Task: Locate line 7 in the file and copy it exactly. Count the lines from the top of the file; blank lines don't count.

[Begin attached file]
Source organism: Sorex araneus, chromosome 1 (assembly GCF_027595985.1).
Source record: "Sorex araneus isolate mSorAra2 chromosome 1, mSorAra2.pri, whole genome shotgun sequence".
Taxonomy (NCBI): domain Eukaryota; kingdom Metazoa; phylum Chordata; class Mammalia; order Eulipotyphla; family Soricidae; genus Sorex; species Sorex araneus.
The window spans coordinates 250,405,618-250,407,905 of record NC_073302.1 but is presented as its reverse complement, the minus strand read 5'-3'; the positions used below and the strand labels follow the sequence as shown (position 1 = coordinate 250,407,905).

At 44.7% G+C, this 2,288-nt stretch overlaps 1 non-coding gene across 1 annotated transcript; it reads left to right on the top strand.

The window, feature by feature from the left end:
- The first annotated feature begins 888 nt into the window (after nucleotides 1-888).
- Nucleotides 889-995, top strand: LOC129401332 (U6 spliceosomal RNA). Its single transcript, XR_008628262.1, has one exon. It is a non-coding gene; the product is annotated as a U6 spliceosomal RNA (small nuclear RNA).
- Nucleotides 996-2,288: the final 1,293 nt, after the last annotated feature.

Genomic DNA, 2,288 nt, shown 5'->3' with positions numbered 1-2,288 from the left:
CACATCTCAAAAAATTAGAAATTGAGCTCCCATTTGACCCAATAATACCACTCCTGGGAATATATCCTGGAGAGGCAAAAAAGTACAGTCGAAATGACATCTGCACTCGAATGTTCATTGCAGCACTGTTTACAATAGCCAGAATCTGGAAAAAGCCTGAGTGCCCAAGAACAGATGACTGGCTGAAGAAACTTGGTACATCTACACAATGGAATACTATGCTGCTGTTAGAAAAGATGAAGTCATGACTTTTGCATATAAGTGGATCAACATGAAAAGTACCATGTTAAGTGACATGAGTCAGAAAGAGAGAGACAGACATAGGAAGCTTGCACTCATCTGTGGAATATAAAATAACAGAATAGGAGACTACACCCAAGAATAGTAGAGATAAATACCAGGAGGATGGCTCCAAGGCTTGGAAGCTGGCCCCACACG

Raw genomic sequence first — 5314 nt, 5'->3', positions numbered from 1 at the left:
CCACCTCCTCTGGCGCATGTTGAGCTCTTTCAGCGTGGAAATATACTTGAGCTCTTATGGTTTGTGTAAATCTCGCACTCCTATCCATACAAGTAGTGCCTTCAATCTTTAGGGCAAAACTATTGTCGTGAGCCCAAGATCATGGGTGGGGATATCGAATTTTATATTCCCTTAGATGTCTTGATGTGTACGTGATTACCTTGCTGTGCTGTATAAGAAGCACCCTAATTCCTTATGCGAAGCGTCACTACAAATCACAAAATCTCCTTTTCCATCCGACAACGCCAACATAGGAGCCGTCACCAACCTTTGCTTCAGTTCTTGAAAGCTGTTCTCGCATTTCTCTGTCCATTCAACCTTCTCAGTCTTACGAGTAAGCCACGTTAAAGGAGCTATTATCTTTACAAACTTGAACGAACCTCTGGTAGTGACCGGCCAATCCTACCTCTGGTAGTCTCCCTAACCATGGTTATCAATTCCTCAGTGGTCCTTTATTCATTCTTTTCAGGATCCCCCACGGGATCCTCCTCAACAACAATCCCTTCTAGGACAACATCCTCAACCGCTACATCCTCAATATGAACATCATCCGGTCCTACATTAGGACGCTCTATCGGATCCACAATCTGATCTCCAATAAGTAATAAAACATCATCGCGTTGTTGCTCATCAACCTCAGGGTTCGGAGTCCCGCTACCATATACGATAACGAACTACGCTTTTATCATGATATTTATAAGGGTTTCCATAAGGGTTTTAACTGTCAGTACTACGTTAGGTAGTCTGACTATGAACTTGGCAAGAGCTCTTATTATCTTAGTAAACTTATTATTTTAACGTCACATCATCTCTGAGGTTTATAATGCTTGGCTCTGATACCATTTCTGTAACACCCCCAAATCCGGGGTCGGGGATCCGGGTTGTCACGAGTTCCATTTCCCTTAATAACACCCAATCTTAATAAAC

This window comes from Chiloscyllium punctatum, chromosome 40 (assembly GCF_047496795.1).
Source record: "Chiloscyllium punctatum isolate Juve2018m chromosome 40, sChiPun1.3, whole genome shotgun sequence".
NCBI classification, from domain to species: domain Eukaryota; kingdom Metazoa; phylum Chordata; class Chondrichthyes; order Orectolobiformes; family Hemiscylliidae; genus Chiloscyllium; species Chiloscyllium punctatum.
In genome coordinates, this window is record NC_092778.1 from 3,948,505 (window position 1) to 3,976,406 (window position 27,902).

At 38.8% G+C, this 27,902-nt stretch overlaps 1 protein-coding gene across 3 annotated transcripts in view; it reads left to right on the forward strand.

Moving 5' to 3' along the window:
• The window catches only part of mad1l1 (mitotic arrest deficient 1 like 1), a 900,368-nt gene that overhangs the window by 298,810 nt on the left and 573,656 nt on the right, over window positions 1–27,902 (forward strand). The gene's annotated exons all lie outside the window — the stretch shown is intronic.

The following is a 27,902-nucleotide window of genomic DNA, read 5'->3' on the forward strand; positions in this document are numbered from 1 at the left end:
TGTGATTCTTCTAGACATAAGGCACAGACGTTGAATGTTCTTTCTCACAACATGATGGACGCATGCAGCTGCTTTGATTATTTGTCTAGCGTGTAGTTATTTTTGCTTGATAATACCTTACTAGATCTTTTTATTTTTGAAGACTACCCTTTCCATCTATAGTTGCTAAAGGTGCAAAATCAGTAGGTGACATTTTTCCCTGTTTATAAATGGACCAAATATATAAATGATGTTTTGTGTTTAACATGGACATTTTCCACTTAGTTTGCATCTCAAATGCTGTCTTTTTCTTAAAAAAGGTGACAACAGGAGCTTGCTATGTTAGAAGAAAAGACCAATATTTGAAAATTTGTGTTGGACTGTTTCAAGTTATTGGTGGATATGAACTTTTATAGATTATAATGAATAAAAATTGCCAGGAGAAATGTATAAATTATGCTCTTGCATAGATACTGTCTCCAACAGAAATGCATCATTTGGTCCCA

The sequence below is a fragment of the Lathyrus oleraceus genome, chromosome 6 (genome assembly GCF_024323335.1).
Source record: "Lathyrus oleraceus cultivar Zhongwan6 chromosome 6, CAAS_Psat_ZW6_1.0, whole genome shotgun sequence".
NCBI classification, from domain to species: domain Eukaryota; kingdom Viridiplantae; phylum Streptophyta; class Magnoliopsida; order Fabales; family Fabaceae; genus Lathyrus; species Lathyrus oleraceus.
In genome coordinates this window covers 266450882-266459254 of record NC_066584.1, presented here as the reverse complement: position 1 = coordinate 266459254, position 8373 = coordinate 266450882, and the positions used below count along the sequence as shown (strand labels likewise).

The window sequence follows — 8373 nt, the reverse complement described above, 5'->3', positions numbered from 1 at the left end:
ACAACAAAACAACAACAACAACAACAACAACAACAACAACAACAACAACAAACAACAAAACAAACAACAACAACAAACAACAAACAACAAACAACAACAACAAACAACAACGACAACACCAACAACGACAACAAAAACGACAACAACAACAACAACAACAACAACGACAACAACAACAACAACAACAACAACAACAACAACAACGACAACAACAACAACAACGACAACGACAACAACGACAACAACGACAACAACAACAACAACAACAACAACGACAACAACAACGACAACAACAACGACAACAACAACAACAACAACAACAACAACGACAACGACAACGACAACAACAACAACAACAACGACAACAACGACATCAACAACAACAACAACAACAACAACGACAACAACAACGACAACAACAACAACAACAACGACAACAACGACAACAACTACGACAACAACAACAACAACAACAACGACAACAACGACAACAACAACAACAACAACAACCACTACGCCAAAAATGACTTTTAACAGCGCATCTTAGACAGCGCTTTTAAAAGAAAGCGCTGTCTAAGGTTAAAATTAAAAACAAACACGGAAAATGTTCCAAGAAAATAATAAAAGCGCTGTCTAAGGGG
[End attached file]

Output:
- The first annotated feature begins 888 nt into the window (after nucleotides 1-888).